Quality of Life on the Isle of Shapinsay

Toni Giugliano, Age Scotland’s Policy Engagement & Campaign Officer, recently headed to Orkney as part of his work around quality of life in later life in partnership with Stirling University. 


Earlier this month the Quality of Life Project took me to Shapinsay in Orkney. It was a unique opportunity to gather the views of older people about what makes a good life in later years in a rural and remote part of the country.

I was humbled by the extremely warm welcome I received by the organisers and participants. I was picked up from the ferry terminal in the community electric car and whisked along to the “Boathouse” – a fantastic community space where we were protected from the ultra-strong winds (which locals told me were not, in fact, that strong at all!).

In total, eight residents took part in the discussions, which explored several themes, including health and wellbeing, the importance of a close-knit community, relationships, care, transport, personal independence and the role of older people in society.

Below are some statements that came out of the discussions:

“Befriending services are a lifeline – even if you have a close family, often you feel like you don’t want to impose on them. You want to be independent, and a befriender won’t pass judgement.”

“Pass times are so important once you reach a certain age – they give you a focus, a purpose in life, a reason to be on this world.”

“As you become older, you enter a different category. You are likely to become slightly invisible.”

“Many people who once had a social status during their working life tend to lose it once they reach a certain age.”

“Older people still have a lot to contribute to society.”

“There should be incentives for volunteers to take on home care visits and spend some time chatting to people. The home visits you get only last 15 minutes – it’s just not enough. You want to get to know a person and have a chat with them. With the current system they just don’t have enough time to do that.”

“The cost of the ferry is too much; it’s not affordable. Other islands (local authorities) get a better deal”.

“We’ve had to fight hard on this island for the services we have. We need to stay on the ball and continue to do that if we want to keep them.”

It was particularly interesting to hear about the work of the Shapinsay Development Trust and the activities and services it runs to improve the lives of people on the island, including social activities to combat loneliness and isolation. The Sew Shapinsay project, for example, is a great social activity bringing many people together.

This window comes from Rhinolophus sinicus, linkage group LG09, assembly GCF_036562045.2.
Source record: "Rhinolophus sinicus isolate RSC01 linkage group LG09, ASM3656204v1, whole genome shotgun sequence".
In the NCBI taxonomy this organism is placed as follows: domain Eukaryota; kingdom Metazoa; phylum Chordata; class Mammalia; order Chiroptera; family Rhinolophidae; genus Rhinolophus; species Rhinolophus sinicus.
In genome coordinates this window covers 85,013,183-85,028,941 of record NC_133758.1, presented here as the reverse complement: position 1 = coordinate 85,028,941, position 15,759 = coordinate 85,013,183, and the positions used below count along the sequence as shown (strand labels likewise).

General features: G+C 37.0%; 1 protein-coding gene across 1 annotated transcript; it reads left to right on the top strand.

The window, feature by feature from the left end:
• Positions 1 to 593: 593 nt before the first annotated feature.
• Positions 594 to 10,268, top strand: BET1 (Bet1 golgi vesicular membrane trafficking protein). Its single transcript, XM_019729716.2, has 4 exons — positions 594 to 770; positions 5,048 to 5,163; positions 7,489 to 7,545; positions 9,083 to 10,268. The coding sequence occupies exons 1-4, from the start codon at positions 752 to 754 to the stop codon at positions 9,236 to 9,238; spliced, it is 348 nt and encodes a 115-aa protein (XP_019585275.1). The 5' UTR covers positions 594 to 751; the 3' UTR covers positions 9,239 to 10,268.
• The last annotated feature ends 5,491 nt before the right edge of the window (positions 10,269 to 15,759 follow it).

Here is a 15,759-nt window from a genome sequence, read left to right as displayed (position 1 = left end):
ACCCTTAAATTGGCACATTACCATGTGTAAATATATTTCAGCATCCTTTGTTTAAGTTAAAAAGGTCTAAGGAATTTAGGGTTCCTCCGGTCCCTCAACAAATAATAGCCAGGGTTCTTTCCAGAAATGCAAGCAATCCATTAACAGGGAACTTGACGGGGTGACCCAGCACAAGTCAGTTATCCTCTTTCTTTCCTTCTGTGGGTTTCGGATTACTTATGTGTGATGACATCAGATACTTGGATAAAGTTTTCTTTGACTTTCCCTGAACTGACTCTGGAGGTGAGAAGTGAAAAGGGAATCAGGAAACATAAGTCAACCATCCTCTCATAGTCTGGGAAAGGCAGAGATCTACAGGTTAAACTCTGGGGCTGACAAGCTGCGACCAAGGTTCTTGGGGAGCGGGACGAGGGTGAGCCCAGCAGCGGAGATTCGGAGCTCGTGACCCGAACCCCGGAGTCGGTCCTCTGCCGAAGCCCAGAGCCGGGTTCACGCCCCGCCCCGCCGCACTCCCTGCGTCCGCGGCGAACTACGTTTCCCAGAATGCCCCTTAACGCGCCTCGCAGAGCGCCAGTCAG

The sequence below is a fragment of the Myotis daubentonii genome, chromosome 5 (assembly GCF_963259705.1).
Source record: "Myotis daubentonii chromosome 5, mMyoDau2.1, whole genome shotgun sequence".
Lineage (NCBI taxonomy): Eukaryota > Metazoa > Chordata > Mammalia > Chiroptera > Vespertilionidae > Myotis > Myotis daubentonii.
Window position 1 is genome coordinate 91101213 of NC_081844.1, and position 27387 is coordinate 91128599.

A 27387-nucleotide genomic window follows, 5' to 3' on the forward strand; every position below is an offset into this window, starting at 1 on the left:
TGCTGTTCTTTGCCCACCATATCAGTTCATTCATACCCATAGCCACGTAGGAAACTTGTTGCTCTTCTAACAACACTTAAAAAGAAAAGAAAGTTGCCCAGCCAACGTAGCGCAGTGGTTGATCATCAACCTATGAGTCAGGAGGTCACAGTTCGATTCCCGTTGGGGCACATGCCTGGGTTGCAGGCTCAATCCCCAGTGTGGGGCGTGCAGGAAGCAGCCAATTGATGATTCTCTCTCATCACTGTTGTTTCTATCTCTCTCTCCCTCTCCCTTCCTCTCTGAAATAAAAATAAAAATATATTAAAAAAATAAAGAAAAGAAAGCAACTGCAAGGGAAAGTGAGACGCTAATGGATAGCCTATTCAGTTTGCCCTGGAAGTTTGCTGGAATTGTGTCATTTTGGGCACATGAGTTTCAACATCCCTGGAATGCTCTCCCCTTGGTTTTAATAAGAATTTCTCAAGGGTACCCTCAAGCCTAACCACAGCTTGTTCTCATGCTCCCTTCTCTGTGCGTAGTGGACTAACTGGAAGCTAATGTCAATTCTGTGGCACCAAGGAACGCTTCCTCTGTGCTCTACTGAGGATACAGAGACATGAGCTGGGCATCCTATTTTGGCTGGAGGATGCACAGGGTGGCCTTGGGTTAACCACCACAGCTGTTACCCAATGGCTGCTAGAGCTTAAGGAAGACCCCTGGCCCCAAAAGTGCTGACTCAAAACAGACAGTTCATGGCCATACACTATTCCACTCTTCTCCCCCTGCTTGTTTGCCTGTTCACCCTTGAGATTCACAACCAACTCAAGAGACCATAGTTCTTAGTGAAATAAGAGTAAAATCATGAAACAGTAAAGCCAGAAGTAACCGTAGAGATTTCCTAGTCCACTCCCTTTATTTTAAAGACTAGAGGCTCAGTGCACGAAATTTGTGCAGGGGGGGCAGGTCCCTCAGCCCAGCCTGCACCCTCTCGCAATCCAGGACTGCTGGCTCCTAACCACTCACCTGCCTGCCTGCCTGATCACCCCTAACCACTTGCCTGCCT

The Shapinsay focus group discussion, like all other focus groups that have taken place across the country, will soon be analysed by our researcher teams (who themselves are older people). The project seeks to: (i) explore what older people believe the essence of a good life is; and (ii) lobby decision makers to improve policies that support older people as they age.

Whilst in Orkney I took the opportunity to visit the Age Scotland office in Kirkwall to discuss the Scottish Government’s Social Security Consultation and how the proposed changes are likely to impact older people. We received a number of responses which helped shape our submission. For more information on this, see the relevant pages of our website.


The Quality of Life Project is funded by the Life Changes Trust. To find out more about the project, visit our website.

Community researchers needed for quality of life study

Age Scotland is excited to participate in a new project which will research the views and aspirations of older people on what good quality of life in later years means to them. 

The Charity is being supported by the Life Changes Trust to collaborate with the University of Stirling in a research project which will give older people themselves the role of researching what the key issues and challenges are for securing good quality of life.

The Project is seeking to involve 20-25 community researchers who are over 50, including people with dementia, from across the country to help establish what good quality of life means to older people in Scotland. The findings from the project will be crucial for the Charity for informing our campaigns and parliamentary engagement.

The role of the community researchers will work in teams of 4-5, alongside researchers from the University of Stirling. Their role will be to find out what people want in later life to make them happy through running small group discussions and evaluate the information gathered. No previous research experience or skills are needed, as researchers will be provided with all the necessary training and support by Age Scotland and the University of Stirling over the course of the project, between July 2016 and August 2017.

We are now engaged in the process of recruiting the community researchers, so if you would be interested in becoming a community researcher please get in touch with Richard Baker. This should be a rewarding and informative experience for those who take part, and it is certainly going to be a crucial part of the Charity’s work over the coming year.632x305_research_project